Hats in ring, gubernatorial candidates debate

Gov. Hickenlooper's term ends this year, candidates for 2018 start debates on Auraria

Seven gubernatorial candidates made a play to stand out on Nov. 12 at St. Cajetan’s event center.


Gubernatorial Candidate Greg Lopez touches on energy, immigration and colorado elections during the gubernatorial forum at St. Cajetan’s center on Nov. 12. Photo by Esteban Fernandez | efrna44@msudenver.edu

A mix of businessmen, former politicians and civil servants debated Colorado politics during the three hour debate. The debate was hosted by a coalition of 13 different non profit and activist groups such as Together We Will Colorado and 350 Colorado.

“I think the question posed before us is what are we going to do to try to bind this state back together in a moment when it feels most divided,” said former State Sen. Michael Johnston as the debate kicked off. “And what are we going to do to prove to the rest of the country that is possible that democracy still works?”

Three different topics were covered during the forum, which were energy, immigration and Colorado elections. Energy was the most prominent topic discussed, taking an hour of debate time compared to the half hour that the two other sections were allotted.

Johnston, Noel Ginsburg, Former Treasurer Cary Kennedy, Former Mayor Greg Lopez, Congressman Jared Polis, Matthew Wood, and Erik Underwood all participated. Also invited but not present were Lt. Gov. Donna Lynne and Kathleen Cunningham. However, Lynne’s campaign sent a statement to the forum explaining her absence as well as her campaign’s platform.

Out of the candidates present, four had previous political or civil service experience. Johnston represented northeast Denver, Polis still serves in office and Lopez served as mayor of Parker. Kennedy worked as a budget analyst in the governor’s office before winning statewide election as treasurer.

Ginsburg has 37 years of experience as businessman. He has no prior political experience. Underwood is a tech entrepreneur. He ran as a GOP senate candidate in 2016. This year, he switched parties to run as a Democrat. He describes himself as fiscally conservative but socially liberal. Wood hails from Grand Junction and has no government experience.

Lopez was the only Republican. With the exception of Wood, the rest were Democrats.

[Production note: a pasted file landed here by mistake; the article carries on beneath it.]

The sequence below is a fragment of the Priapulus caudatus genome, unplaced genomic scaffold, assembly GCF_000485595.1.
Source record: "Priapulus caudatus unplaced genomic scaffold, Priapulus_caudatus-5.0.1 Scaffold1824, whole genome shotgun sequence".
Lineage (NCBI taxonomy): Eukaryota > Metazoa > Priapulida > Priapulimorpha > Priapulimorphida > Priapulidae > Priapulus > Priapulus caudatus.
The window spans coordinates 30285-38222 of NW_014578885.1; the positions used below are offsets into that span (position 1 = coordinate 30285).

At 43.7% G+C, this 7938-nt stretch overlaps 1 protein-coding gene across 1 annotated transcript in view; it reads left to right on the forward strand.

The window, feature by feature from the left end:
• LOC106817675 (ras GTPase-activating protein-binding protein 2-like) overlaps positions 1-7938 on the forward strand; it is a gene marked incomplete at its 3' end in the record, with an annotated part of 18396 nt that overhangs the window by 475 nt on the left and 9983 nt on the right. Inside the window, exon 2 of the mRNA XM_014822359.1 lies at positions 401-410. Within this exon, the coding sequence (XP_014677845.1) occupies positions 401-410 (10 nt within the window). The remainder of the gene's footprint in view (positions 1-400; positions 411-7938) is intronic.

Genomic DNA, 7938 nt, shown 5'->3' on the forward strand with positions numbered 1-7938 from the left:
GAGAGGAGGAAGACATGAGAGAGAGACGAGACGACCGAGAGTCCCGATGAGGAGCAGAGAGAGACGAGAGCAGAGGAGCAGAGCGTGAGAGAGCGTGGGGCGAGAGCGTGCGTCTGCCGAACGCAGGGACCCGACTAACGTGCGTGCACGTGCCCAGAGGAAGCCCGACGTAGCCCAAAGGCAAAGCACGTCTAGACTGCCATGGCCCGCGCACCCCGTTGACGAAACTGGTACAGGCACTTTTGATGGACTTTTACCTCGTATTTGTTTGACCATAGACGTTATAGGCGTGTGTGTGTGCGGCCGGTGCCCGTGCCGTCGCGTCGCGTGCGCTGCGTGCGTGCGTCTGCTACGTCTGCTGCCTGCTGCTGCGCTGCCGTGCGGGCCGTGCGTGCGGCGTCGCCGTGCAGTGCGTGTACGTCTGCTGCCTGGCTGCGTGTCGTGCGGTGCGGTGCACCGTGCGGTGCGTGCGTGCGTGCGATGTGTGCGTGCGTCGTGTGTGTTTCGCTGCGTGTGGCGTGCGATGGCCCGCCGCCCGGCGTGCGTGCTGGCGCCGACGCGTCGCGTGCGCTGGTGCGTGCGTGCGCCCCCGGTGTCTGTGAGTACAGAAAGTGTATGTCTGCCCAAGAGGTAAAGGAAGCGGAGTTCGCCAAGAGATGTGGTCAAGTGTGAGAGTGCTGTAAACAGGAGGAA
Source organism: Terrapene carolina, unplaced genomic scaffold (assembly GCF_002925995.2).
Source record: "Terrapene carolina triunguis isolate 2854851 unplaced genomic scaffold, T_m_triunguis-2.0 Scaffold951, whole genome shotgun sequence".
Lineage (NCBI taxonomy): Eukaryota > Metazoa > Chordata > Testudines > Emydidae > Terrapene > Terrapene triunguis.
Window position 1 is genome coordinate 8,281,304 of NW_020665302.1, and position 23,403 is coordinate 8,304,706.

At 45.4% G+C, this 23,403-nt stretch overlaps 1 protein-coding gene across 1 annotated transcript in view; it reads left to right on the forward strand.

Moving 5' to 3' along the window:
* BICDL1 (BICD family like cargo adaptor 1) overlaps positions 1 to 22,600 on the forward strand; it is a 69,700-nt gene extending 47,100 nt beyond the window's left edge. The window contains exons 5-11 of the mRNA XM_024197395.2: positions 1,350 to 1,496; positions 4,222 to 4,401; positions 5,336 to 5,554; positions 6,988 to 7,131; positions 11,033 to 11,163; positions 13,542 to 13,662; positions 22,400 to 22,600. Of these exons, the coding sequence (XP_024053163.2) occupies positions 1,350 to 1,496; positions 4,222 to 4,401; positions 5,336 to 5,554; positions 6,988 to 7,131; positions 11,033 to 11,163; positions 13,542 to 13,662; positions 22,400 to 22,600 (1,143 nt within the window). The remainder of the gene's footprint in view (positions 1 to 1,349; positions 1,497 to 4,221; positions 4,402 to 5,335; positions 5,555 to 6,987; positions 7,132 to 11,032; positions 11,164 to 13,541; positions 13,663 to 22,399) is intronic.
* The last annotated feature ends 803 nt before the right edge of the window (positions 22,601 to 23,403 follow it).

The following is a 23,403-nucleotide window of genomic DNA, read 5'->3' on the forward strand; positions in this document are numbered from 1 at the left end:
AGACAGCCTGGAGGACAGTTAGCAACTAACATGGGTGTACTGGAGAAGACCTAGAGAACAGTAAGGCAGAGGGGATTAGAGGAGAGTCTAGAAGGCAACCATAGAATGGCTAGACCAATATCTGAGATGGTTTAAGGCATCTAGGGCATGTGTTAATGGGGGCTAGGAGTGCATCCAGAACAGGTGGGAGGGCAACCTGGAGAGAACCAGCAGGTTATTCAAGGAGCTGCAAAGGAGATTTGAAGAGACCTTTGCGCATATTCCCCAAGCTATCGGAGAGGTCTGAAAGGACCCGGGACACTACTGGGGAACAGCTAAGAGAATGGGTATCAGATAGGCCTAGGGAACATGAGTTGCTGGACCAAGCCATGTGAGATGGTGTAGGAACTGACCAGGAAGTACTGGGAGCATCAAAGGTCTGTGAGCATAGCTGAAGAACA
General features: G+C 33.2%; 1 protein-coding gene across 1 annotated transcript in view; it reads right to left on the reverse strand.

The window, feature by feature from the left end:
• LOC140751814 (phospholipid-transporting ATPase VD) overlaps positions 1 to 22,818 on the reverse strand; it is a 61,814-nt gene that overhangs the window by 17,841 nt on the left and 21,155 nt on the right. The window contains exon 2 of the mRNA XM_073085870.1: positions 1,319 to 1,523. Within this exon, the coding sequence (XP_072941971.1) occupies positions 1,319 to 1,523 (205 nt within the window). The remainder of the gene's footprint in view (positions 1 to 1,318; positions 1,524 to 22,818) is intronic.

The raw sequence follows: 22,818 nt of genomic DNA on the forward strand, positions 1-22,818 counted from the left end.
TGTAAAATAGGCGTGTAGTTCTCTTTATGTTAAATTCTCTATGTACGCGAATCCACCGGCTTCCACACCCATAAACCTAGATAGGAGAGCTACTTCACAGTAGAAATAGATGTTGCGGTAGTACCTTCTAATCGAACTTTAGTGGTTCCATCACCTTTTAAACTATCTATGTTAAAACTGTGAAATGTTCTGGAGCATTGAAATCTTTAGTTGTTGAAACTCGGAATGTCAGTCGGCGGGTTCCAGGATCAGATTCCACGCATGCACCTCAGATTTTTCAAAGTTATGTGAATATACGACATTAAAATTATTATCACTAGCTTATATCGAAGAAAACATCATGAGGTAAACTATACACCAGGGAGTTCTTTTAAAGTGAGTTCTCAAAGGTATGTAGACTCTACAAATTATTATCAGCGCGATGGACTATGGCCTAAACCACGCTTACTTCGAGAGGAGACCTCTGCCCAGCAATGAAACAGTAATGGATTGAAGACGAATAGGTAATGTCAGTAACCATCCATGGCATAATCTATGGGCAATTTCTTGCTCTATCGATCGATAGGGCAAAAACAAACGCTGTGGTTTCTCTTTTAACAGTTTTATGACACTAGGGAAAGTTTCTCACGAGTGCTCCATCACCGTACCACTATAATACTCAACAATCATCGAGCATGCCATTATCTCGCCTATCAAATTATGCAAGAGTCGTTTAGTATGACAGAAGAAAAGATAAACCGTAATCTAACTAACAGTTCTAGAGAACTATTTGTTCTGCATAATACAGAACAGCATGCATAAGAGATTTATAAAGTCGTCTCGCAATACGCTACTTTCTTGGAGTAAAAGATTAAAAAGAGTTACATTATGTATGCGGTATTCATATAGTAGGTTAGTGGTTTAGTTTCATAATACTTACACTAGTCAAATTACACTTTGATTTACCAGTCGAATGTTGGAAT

Candidates kept on eye on a green future for the state while paying credit to the legacy of oil in Colorado. Fracking was one of the major issues raised during the energy debate. Polis was challenged for his reversal on a 2014 anti-fracking measure to have a boundary of 2,500 for fracking wells from homes.

“I’ve been on the record and have supported personally and financially 1,500 and 2,000 foot setbacks that allow homeowners to have it closer if they want, through surface use agreements,” Polis said.

As far as fracking went, however, none of the candidates seemed prepared to end the practice immediately. Instead, differences were found in how far each candidate was prepared to go to regulate the practice. Lopez went the least far when it came to fracking regulation. Kennedy and Johnston were both on the opposite end of Lopez, advocating the strictest measures possible. Although all candidates agreed that the practice should be phased out, they disagreed on how quickly that process should take place.

However, all candidates agreed on the importance of investing in renewables and pushing the state toward a fully green economy.

Immigration was another major topic discussed. With 17,000 Dreamers present in the state according to the Center for American Progress, DACA and sanctuary policies drew the most reaction from the audience. MSU Denver has spent the last ten years working to achieve Hispanic Serving Institution status. Themes varied from helping undocumented immigrants emerge from legal shadows to ensuring that the undocumented did not fear using emergency services.

Johnston brought a Colorado angle to the DACA issue. He said that during his tenure as state senator, he helped pass the Advancing Students for a Stronger Economy Tomorrow law which paved the way for undocumented students to pay a special tuition rate that made college affordable for those students. Previously, undocumented students who graduated high school in Colorado paid out-of-state tuition rates.

Significant conversation time was also paid to the Taxpayer Bill of Rights. In perhaps the only segment that provided any true dissension, Underwood said that he would work to end TABOR. Wood argued that TABOR was a matter for the people to decide without providing specifics. The rest of the panel offered similar arguments that TABOR needed to be reformed despite the challenges the law posed to the state’s budget.

“Colorado can be the state that stands up to the nonsense we see coming out of Washington and continue to lead,” Kennedy said in her closing pitch to voters.

She and the other candidates called on the state to continue its tradition of independent politics with its next governor.

The Colorado governor’s primary for both Democrats and Republicans takes place March 6, 2018.

Additional reporting by Cassie Ballard, Madison Lauterbach and Janis Carrasquel

To see the full forum by Met Report click here



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